Terms of service, privacy policies, license agreements, and other legal documents are the governing instruments of digital life. They are its Magna Carta, its Constitution, and its Universal Declaration of Human Rights (Downs, 2009, p. 22).
This essay advances the thesis that the most influential and important political documents of the twenty-first century are not necessarily the constitutions and charters written for new or reconfigured nation states, but the often-overlooked terms of service agreements that users must sign (or, more precisely, click "agree") in order to participate in social networks like Facebook, Second Life, Google+, Bebo, etc. These agreements, which constitute the principle governing documents of online social worlds (Grimes et al., 2008), constitute a kind of postmodern, post-nation state social contract. As such, they articulate, structure, and regulate not only the kind of social interactions and political opportunities that are available within these global networks but determine what forms of social activity and affiliation are considered to be appropriate, acceptable, and even possible. The examination, which takes a critical approach to this subject, will be divided into three parts. The first situates these agreements within the history and lineage of modern political thought in general and social contract theory in particular. The second pursues a critical reading of the Terms governing Facebook, a social network with a population of active users that now exceeds Brazil making it the fifth most populous polity on the plant. The final section extrapolates the broader social and political consequences of these agreements, arguing that informed users not only need to read these documents carefully but also need to recognize the way these seemingly unimportant texts define and delimit the very conditions of (im)possibility for social involvement and interaction in the 21st century. Although the subject addressed by the essay is contemporary and a product of the late 20th and early 21st centuries, the method of its presentation is rather anachronistic and deliberately dissimulates the rhetoric and tone of an 18th century treatise. And this has been done, I can tell you dear reader, not out of affectation, but because the subject matter will have required nothing less.Gunkel concludes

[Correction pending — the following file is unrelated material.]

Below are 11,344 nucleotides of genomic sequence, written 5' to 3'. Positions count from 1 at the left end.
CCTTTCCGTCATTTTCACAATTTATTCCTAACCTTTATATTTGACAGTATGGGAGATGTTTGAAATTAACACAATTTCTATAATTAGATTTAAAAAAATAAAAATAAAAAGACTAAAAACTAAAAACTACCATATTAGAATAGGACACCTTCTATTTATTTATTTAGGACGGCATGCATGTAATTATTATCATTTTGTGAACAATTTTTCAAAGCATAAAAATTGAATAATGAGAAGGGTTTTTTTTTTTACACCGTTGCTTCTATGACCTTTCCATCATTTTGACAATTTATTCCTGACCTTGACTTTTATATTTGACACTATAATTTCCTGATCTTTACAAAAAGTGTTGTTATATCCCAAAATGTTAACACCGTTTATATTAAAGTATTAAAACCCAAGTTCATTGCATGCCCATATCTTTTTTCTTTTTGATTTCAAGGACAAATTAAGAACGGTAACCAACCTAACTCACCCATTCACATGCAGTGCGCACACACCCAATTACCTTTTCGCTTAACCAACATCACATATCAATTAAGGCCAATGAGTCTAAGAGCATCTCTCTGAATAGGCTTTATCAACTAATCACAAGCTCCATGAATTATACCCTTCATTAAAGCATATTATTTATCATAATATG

by noting three consequences of the foregoing, all of which can be expressed in the form of short-hand, algebraic equations.
2) T – U = I. The Terms of a social network without user Understanding results in Irresponsible behavior. Despite the fact that these governing documents prescribe and regulate the rights and responsibilities of users, dictating the terms and conditions of online social interaction and affiliation, many of us, even those who are politically active and attentive, either ignore these texts as unimportant or dismiss them as a kind of "legalese" necessary to obtain access but not very interesting in their own right or worth serious consideration. This negligence is irresponsible for two reasons. First, on the face of things, Facebook, for example, appears to be a rather well-designed technological convenience allowing users to connect with friends, to share photographs and news, and even to participate in important social and political actions. The contractual agreement Facebook has with its users, however, also grants the organization a world-wide, unrestricted license to use this information in whatever way they see fit and the right to pass this and other forms of personal data to law enforcement agencies both in the United States and elsewhere. Although Facebook explicitly promotes a utopian vision of "one world," where individuals communicate with each other beyond geographical and national boundaries, it also serves the interests of national governments and modern social institutions by enforcing their laws and facilitating the surveillance of citizens. Users of Facebook, therefore, need to know not only what opportunities can be gained by joining the network but also what is potentially traded away, compromised, or exposed in the process of agreeing to its terms. Second, what can now in retrospect be called "social contract 1.0," namely the agreements that had organized and structured modern political institutions, often have been negotiated, executed, and decided such that subsequent generations only have the opportunity to agree to the contract through what Locke called "tacit consent." Social contract 2.0, by contrast, not only affords but requires each and every member of these post-modern virtual communities to make a definitive decision concerning the exact terms of the social relationship. If the social compact of the modern nation state often remained what Hobbes called "implicit," social contract 2.0 is explicit—every participant has the opportunity and right to agree to the contract or not. In order to take advantage of this extraordinary situation, however, users not only need to make an informed decision but also need to know the exact terms and conditions of what is to be decided.